Cats eh? You either love them or you hate them it seems. Well the latest research published in Nature by Loss et al. (2013) will give those who hate them plenty more reason to do so. While those who love their cats may just sit that little bit less comfortably next to their feline companions.
Let me start by making a few things clear. Cats are predators, they are an invasive species which have been introduced to islands all over the world, by man. In many places domestic cats have become feral, i.e. reverted to living in the wild, which has led to huge increases in their numbers in some places, which can have a devastating effect on indigenous wildlife populations. For a more detailed and somewhat depressing example of where this has occurred read about Stephens Island in New Zealand. Famously a lighthouse keeper’s cat had been blamed for the extinction of an entire species on this island though it seems that reports may have been somewhat exaggerated in this case.
The report in Nature is more scientifically robust than urban legends about a lighthouse keeper’s cat though. Figure 1 below shows just how devastating domestic cats can be on local wildlife populations. The graphs show the estimates of predation by domestic cats on (a) birds and (b) small mammals.
The numbers are startling, an estimated 2.4 billion birds are killed by cats every year in the US and 12.3 billion mammals. Incredible numbers I’m sure you will agree, there is however a caveat; only 31% and 11% for birds and mammals respectively are caused by what the writers class as “owned cats”, cats which are regularly kept indoors and well fed. While the majority of the mortality is thought to be caused by free roaming “unowned” cats. Incidentally there has recently been some debate about wind farms and their impact on local bird populations but this excellent blog and another recent Nature piece put the numbers into perspective in terms of other anthropogenic causes of bird deaths.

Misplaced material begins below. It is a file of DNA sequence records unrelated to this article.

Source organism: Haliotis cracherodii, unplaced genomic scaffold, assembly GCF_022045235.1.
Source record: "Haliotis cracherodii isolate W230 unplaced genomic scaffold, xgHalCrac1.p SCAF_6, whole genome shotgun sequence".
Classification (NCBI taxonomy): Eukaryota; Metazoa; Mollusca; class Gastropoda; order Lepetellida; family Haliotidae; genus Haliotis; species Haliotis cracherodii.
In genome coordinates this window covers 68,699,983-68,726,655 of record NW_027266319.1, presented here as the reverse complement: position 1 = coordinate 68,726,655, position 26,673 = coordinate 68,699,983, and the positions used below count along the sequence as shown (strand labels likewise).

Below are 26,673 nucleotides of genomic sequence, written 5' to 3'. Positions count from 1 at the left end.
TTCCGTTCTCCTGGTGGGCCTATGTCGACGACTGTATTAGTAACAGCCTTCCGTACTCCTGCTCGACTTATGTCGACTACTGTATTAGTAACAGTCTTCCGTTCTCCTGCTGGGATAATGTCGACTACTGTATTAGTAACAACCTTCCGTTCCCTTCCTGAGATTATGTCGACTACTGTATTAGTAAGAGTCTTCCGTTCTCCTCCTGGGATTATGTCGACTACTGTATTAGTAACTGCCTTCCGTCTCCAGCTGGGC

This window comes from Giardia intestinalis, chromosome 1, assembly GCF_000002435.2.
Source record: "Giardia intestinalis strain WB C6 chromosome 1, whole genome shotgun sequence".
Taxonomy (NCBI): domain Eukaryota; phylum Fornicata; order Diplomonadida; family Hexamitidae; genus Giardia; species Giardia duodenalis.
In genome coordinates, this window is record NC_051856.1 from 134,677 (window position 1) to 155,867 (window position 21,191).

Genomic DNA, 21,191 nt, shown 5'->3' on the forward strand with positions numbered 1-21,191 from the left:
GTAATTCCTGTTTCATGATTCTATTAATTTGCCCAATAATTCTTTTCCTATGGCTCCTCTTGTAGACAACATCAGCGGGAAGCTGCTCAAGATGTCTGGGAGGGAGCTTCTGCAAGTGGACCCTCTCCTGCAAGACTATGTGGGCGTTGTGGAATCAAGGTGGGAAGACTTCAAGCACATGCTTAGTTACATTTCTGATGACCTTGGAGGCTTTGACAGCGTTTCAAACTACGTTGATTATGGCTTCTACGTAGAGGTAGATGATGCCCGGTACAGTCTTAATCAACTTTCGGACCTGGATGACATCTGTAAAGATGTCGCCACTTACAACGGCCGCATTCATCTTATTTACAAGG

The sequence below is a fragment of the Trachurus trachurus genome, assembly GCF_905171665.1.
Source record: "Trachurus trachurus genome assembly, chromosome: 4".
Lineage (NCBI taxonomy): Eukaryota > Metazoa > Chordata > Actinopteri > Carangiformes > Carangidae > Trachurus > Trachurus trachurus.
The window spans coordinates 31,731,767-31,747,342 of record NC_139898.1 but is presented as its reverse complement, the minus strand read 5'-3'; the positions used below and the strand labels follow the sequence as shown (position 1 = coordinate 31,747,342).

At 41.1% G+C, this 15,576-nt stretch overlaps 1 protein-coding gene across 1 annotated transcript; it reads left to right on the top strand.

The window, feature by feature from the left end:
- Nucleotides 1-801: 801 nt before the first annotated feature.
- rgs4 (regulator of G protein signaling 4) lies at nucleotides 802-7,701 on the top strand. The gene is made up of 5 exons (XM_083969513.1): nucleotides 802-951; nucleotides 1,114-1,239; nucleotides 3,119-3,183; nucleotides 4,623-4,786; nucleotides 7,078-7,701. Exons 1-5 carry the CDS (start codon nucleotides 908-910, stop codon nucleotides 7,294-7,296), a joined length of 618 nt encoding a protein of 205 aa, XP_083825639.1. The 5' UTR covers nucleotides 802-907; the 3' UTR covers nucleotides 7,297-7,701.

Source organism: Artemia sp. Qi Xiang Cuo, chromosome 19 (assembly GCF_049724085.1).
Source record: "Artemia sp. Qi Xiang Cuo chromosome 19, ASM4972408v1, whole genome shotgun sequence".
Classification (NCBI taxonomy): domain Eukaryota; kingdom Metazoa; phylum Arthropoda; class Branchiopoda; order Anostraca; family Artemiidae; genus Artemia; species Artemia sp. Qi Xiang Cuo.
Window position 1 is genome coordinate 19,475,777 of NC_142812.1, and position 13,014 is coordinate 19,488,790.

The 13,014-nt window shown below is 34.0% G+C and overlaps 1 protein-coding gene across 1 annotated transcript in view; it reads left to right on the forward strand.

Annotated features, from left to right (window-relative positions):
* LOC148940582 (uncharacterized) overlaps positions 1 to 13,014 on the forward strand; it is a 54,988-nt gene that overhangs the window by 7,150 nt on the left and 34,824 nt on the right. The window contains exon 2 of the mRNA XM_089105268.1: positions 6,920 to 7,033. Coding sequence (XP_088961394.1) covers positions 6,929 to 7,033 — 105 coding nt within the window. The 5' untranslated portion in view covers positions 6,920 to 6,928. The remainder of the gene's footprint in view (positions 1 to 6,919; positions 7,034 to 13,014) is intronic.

As those responsible for the domestication and introduction of cats, we can’t lay all the blame at the feet of our feline friends. First of all we need to somehow effectively manage the populations of feral and “unowned” cats and while this has been attempted with the Trap-Neuter-Return movement, it has been viewed as a response based on regarding feral cats as part of the native fauna rather than the invasive aliens that they are , therefore largely unscientific and ineffective. Secondly pet owners can take several measures of their own, neuter or spay your cat while keeping your cat indoors at night can vastly reduce their impact on local wildlife.
Keith McMahon: mcmahok[at]tcd.ie